Total plan assets/participants: $60 million/210
Participation rate: 100%
Average deferral rate: 10.19% (includes 5% mandatory
Default investment: TIAA-CREF TDFs
Employer contribution to plan: 6%
Match: 2% (when employee contributes above
When the Internal Revenue Service (IRS) issued regulations revamping 403(b) plans, one result was that more plans underwent plan audits. The Gilman School in Baltimore, recipient of one such audit, found this process eye-opening in regard to its plan design.
“When the auditors came, we had two plans with TIAA-CREF and one with another vendor,” says Angela Johnson, vice president of human resources (HR) at the private, independent K-through-12 college preparatory day school for boys. “We had close to 200 investment choices for employees.”
According to Jania Stout, practice leader and vice president of PSA Fiduciary Consulting Group, and now Gilman School adviser, the school then had three plans with three different plan documents. One of the two TIAA-CREF plans was deferral-only, and the other included a 5% mandatory employee contribution and 6% employer contribution. The third, from T. Rowe Price, had a dollar-for-dollar match for employee deferrals up to 2% of salary. In the two TIAA-CREF plans, participant assets were put into individual annuity contracts that were invested in TIAA-CREF funds, including target-date funds (TDFs). In the T. Rowe Price plan, participants could invest their assets in any of that company’s funds, including its target-date funds.
After going through the process of the audit, Gilman School realized this was not the optimal plan design for performing the proper due diligence on investments and ensuring employees were investing in sufficiently diversified, appropriate funds.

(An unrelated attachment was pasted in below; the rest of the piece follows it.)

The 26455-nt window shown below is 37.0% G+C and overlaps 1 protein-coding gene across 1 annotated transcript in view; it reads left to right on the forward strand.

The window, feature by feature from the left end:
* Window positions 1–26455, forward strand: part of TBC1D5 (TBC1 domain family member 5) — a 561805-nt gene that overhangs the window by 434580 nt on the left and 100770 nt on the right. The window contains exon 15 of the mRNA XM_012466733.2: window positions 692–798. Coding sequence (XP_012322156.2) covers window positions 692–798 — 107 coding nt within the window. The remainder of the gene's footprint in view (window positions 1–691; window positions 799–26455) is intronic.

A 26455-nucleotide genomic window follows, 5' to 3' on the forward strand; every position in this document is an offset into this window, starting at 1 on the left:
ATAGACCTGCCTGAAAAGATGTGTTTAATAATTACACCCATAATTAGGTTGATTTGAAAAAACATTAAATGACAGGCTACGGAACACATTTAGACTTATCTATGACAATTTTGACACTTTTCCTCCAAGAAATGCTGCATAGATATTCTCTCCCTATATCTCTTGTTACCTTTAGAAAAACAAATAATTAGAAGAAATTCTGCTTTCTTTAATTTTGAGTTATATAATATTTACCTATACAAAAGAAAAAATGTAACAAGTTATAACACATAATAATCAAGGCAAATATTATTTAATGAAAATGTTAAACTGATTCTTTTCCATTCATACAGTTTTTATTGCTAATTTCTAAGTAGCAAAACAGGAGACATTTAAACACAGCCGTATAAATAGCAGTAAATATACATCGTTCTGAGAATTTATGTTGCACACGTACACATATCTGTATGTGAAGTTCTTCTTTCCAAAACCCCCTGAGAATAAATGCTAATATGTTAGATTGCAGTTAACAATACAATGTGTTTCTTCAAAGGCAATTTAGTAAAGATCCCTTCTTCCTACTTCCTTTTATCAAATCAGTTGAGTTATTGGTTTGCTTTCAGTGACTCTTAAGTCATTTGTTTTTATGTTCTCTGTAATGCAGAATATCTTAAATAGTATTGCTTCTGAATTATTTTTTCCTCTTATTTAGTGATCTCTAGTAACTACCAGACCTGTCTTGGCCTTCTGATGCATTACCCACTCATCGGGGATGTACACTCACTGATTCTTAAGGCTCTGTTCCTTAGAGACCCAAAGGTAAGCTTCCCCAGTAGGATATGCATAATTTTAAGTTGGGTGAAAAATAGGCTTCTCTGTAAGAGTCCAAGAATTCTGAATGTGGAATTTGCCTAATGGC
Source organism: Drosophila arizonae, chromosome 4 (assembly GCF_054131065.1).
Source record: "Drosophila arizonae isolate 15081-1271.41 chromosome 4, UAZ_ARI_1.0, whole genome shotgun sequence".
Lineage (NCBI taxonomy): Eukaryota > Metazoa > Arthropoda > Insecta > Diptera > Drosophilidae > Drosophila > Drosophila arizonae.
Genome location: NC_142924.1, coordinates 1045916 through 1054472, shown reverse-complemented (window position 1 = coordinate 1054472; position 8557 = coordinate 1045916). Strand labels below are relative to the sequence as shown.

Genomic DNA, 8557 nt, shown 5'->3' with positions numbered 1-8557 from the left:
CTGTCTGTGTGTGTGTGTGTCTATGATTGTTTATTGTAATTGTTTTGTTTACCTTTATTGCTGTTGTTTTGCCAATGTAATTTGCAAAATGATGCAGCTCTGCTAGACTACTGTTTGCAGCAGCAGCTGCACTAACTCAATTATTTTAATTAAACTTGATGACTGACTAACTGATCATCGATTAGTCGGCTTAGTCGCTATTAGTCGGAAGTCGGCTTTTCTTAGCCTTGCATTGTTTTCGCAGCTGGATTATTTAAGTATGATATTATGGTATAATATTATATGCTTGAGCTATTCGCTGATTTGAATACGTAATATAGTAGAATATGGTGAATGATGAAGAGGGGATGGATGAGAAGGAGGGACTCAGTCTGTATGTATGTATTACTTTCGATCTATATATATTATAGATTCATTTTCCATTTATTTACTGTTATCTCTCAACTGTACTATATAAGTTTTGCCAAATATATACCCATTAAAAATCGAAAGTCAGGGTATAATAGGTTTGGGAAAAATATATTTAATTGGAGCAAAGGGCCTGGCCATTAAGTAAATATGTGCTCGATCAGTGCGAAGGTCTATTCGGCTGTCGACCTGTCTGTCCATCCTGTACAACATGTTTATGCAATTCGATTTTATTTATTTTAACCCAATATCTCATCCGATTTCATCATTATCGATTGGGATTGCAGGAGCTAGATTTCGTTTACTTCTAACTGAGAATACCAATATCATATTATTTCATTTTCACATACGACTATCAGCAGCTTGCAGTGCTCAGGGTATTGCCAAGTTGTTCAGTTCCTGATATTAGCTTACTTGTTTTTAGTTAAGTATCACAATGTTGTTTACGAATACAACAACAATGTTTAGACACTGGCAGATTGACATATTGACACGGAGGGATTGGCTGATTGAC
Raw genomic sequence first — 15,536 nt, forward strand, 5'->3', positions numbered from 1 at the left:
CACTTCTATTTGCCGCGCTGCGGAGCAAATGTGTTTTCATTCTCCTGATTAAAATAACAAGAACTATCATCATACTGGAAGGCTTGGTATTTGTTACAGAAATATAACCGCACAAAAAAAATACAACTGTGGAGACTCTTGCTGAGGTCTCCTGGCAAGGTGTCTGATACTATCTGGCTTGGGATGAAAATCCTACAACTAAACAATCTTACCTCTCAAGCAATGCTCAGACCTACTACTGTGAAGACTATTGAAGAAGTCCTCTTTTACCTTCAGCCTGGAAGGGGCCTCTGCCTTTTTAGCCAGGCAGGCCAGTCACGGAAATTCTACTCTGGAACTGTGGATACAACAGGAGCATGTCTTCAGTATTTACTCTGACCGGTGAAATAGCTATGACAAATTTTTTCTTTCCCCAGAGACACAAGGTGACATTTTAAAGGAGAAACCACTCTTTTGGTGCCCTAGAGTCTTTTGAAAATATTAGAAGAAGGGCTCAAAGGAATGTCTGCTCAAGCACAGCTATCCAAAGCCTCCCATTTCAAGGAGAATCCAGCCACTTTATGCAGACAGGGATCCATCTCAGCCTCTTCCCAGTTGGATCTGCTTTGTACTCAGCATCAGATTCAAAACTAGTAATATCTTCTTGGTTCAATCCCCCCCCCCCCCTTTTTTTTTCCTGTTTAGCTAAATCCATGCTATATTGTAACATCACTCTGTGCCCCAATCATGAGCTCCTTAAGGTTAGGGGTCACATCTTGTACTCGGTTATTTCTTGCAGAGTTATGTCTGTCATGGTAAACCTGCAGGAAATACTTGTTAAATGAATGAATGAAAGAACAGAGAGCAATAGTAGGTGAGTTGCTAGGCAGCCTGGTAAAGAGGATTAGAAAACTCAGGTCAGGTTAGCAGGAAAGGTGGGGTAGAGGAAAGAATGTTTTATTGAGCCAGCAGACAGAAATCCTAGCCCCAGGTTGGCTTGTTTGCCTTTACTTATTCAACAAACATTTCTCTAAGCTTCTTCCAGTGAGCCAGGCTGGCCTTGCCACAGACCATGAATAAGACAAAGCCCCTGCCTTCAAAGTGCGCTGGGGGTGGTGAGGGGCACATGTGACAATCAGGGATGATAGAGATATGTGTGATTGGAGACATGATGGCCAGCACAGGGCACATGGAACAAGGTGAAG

Gilman School hired PSA Fiduciary Consulting, also in Baltimore, in 2012, after interviewing multiple advisers in its search for a co-fiduciary to help with that investment due diligence. PSA benchmarked the plans’ fees and services and conducted a fiduciary audit of administrative processes. Following that, it recommended that the school consolidate the plans to one vendor.
The school did so, merging all three plans into one, with one plan document. “We wanted to simplify and to offer the best investments, so we moved to a new TIAA-CREF platform,” Johnson says. Aside from its competitive fees and impressive website, TIAA-CREF was the vendor most Gilman employees felt loyal to and comfortable with; the school wanted to honor that.
With Stout’s help, Gilman School started setting goals for its plan and participants. According to Johnson, the first was to get participants to a savings level of 15% of salary. The second was to help participants realize they need to be invested in a diversified portfolio; the third was to help employees establish a budget and get out of debt.
The new plan has a mandatory employee contribution of 5% of salary; the school, in turn, contributes 6%. If a participant defers another 2%, an additional 2% of salary, the school will match that 2%. “We could have done nothing more than offered our 6% matching contribution, and, coupled with the 5% mandatory contribution, participants would be saving more than 10% of salary,” Johnson says. “But we want to ensure our employees are on track for financial wellness.” The average deferral rate among participants is now 10.19%, including the 5% mandatory contribution.
Transitioning to a New Platform
With its new goals and a single recordkeeper, the school was able to move to a plan design that had lower costs and a simplified investment menu, which was easier for employees to understand.
But, for 403(b) plan sponsors, the process of moving participant assets from individual annuity contracts to mutual fund platforms is far from seamless. Since the plan sponsor does not control the assets, the move must be initiated by participants, many of whom have a long history with a contract vendor.